Nine Christians 'shot dead' by Islamist militants in Philippines as chaos descends on city after church kidnappings

An armoured personnel carrier belonging to government troops drives along a main highway of Pantar town, Lanao Del Norte, as it travels to reinforce Marawi city, southern Philippines May 24, 2017.Reuters

Nine Christian civilians have reportedly been shot dead after being forced off their truck and having their hands tied together by Islamist militants in Marawi city in the Philippines.

According to local reports, members of the militant so-called Maute group murdered the group by a check-point after they were identified as Christian.

Harrowing local television images show the Christians lying dead face-down in the grass, amid reports that villagers are afraid to move the bodies because terrorists are still in the area.

A policeman was similarly caught at a checkpoint set up by the militants and beheaded on Wednesday, President Rodrigo Duterte said.

News of the killings come as chaos descended on the Muslim-majority Marawi city, where the Filipino army has sent in about 100 soldiers, including US military.

Thousands of citizens have fled after the Maute group torched several buildings and occupied various parts of Marawi. Philippines President Rodrigo Duterte has imposed martial law on Mindanao Island, which includes Marawi, in an attempt to curtail the chaos. He promised the military rule would be 'harsh'.

'I warned everybody not to force my hand into it,' Duterte said, according to The National. 'I have to do it to preserve the republic.'

Attention has also been focused on the kidnapping of a local priest and his parishioners who were taken hostage by the Maute group on Tuesday.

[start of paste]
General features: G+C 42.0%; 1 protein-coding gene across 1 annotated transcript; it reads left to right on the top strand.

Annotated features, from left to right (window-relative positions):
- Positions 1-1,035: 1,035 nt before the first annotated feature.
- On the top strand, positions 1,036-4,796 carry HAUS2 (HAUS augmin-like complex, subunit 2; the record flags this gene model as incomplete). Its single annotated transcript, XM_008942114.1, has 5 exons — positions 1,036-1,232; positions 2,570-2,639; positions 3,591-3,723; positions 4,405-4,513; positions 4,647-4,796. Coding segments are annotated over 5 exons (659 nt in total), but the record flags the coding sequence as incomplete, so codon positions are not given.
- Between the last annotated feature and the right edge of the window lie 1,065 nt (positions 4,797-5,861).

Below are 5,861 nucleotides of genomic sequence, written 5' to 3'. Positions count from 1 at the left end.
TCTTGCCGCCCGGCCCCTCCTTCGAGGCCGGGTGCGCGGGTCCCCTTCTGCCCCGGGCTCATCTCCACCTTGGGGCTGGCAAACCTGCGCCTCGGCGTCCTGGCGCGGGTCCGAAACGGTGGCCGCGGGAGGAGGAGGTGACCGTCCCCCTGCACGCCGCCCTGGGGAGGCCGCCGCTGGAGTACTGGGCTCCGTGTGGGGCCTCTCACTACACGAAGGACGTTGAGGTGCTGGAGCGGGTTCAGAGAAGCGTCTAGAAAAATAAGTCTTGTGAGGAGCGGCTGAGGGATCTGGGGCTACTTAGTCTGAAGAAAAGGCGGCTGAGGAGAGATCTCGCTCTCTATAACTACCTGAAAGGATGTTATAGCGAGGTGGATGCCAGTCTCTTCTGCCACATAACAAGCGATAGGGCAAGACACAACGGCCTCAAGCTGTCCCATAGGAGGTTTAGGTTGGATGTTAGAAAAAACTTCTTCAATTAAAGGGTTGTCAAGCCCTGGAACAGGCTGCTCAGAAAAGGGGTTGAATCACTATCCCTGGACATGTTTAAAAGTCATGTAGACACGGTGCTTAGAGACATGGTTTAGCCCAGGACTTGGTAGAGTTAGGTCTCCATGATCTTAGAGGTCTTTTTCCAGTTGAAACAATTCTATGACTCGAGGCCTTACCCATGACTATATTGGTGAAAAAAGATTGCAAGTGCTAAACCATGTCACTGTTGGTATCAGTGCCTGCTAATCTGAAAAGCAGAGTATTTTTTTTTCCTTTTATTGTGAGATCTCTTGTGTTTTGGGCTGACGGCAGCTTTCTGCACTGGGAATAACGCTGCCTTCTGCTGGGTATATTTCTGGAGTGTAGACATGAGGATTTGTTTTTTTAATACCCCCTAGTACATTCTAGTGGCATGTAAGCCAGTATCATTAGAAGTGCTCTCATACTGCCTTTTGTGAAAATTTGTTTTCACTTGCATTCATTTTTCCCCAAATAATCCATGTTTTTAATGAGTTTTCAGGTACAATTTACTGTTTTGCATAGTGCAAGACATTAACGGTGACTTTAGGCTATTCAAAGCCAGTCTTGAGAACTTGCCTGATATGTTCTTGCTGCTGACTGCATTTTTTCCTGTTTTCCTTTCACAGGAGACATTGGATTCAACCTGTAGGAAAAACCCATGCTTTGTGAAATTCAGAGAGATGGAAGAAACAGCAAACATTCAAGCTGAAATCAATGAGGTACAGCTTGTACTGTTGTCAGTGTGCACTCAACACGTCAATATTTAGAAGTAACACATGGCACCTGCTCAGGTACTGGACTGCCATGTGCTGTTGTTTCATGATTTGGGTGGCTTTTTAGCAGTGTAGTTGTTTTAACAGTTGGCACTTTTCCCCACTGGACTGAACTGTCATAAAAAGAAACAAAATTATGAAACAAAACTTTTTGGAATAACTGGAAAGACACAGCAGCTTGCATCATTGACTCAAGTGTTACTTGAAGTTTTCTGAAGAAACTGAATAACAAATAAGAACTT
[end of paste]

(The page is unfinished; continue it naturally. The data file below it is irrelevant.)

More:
The president of Catholic Bishops Conference of the Philippines appealed for prayers for the hostages. He said: 'Fr Chito Suganob and others were in the Cathedral of St Mary's when members of the Maute fighting group forced their way into the cathedral, taking with them Fr Chito and others as hostages. They have threatened to kill the hostages if the government forces unleashed against them are not recalled.'

After the kidnapping the militants reportedly set fire to the cathedral and the bishop's residence. Black flags markings allegiance to ISIS have also reportedly been erected across the city.

Cotabato Archbishop Orlando Cardinal Quevedo told ABS-CBN News: 'I pray for the safety of all the hostages. I appeal to the consciences of the hostage takers not to harm the innocent as the Islamic faith teaches. I appeal to religious leaders of Islam to influence the hostage takers to release the hostages unharmed.

'For God's will is the safety of innocent people. May the loving God protect the people of Marawi.'

Bishop Edwin De la Peña, Prelature of Marawi Diocese, told Radio DZMM: 'At the time of his capture, Fr Chito was in the performance of his ministry as a priest. He was not a combatant. He was not bearing arms. He was a threat to none. His capture and that of his companions violates every norm of civilised conflict.'

De la Peña told Agenzia Fides that people in the city were 'terrified'. At least 21 have been killed since fighting began on Tuesday, after a failed government raid on a suspected terrorist hideout.

That raid was meant to capture Isnilon Hapilon, a leader of the terrorist group Abu Sayyaf. A military spokesman said he was still at large in the city.